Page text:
Twenty years of bacterial genome sequencing

Nicholas J. Loman, Mark J. Pallen*

*Corresponding author for this work

Research output: Contribution to journalReview articlepeer-review

140 Citations (Scopus)

Abstract

Twenty years ago, the publication of the first bacterial genome sequence, from Haemophilus influenzae, shook the world of bacteriology. In this Timeline, we review the first two decades of bacterial genome sequencing, which have been marked by three revolutions: whole-genome shotgun sequencing, high-throughput sequencing and single-molecule long-read sequencing. We summarize the social history of sequencing and its impact on our understanding of the biology, diversity and evolution of bacteria, while also highlighting spin-offs and translational impact in the clinic. We look forward to a 'sequencing singularity', where sequencing becomes the method of choice for as-yet unthinkable applications in bacteriology and beyond.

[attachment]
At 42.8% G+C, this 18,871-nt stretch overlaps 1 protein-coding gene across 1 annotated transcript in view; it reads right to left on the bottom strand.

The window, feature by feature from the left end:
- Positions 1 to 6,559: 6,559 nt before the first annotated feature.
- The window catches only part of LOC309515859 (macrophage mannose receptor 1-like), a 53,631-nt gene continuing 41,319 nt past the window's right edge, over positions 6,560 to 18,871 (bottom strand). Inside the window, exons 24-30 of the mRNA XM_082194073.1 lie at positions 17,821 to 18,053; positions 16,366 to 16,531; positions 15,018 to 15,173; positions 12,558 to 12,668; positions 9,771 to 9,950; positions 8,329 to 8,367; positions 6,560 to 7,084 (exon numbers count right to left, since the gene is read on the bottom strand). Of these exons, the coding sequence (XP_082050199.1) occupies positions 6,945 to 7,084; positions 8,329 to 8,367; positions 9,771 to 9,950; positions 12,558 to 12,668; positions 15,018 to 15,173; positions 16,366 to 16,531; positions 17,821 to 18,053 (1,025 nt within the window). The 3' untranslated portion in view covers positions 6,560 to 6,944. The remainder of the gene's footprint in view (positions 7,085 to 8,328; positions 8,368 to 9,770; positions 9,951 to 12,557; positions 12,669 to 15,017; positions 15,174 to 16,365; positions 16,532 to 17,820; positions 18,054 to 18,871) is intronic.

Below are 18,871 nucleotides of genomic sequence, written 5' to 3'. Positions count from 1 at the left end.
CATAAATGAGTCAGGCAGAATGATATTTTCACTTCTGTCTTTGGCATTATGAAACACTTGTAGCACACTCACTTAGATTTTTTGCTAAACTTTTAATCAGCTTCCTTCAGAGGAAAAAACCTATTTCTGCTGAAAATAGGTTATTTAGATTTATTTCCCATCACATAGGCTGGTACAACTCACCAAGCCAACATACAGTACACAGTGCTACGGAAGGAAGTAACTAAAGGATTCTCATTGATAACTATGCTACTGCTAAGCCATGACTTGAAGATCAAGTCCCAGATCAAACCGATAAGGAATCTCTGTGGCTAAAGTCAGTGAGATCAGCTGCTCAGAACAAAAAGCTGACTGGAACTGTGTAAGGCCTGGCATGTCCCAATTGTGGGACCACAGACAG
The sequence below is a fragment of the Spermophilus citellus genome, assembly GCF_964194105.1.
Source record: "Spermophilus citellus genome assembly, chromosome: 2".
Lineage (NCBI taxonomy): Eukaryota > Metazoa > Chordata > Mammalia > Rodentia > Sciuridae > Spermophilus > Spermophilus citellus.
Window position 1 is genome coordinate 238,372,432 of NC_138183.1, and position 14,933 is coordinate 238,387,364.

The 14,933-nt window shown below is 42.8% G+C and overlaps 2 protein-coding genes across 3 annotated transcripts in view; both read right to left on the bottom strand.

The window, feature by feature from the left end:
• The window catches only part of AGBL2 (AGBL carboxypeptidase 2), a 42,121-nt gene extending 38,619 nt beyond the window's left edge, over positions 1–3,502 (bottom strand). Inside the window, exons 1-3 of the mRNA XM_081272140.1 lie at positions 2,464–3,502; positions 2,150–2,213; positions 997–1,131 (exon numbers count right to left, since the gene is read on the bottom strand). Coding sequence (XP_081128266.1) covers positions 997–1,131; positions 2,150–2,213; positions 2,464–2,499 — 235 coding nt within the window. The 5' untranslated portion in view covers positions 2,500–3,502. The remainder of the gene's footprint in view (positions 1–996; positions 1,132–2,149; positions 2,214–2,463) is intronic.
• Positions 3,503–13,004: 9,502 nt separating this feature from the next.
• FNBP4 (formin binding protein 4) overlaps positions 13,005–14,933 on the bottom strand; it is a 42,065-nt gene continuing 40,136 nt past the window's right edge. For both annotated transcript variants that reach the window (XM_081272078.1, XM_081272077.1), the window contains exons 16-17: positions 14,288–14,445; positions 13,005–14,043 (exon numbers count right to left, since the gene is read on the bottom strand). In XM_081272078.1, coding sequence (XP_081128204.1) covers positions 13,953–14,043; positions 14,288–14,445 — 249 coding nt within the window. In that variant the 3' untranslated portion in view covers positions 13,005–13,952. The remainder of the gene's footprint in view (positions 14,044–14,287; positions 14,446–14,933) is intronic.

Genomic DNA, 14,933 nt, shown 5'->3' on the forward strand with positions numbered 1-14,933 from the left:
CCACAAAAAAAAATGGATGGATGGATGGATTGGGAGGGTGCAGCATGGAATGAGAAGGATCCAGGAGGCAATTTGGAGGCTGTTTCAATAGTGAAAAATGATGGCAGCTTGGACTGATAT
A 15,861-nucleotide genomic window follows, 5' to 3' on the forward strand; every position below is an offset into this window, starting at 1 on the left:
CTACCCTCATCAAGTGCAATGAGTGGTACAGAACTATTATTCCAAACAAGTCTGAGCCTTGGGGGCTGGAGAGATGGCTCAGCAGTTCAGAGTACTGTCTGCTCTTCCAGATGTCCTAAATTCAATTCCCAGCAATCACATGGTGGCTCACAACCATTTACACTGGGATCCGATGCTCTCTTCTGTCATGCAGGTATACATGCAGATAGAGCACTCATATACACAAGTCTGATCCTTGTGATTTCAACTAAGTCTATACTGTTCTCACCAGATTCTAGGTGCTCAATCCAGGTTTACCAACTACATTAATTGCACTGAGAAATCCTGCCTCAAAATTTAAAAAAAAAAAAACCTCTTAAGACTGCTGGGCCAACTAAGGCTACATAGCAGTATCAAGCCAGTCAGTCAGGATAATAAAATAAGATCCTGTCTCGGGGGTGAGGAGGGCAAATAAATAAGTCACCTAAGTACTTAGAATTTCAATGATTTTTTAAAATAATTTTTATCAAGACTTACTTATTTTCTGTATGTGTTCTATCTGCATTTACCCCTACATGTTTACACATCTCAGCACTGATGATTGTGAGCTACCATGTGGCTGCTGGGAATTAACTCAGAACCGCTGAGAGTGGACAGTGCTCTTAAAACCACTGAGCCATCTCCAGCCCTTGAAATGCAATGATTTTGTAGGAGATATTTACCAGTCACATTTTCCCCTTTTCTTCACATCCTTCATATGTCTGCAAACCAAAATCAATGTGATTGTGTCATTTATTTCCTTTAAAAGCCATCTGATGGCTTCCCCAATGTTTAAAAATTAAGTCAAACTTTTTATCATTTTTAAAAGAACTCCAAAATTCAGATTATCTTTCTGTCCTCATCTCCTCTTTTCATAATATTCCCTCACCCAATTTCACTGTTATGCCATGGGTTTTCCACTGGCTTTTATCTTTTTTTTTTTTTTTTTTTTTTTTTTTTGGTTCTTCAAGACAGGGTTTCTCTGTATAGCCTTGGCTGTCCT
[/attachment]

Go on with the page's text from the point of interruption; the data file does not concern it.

Original languageEnglish
Pages (from-to)787-794
Number of pages8
JournalNature Reviews Microbiology
Volume13
Issue number12
DOIs
Publication statusPublished - 1 Dec 2015
Externally publishedYes

Bibliographical note

Funding Information:
N.J.L. and M.J.P. are supported by the Medical Research Council (MRC)-funded Cloud Infrastructure for Microbial Bioinformatics (CLIMB) project (reference number MR/L015080/1).

Publisher Copyright:
© 2015 Macmillan Publishers Limited.

Fingerprint

Dive into the research topics of 'Twenty years of bacterial genome sequencing'. Together they form a unique fingerprint.

Cite this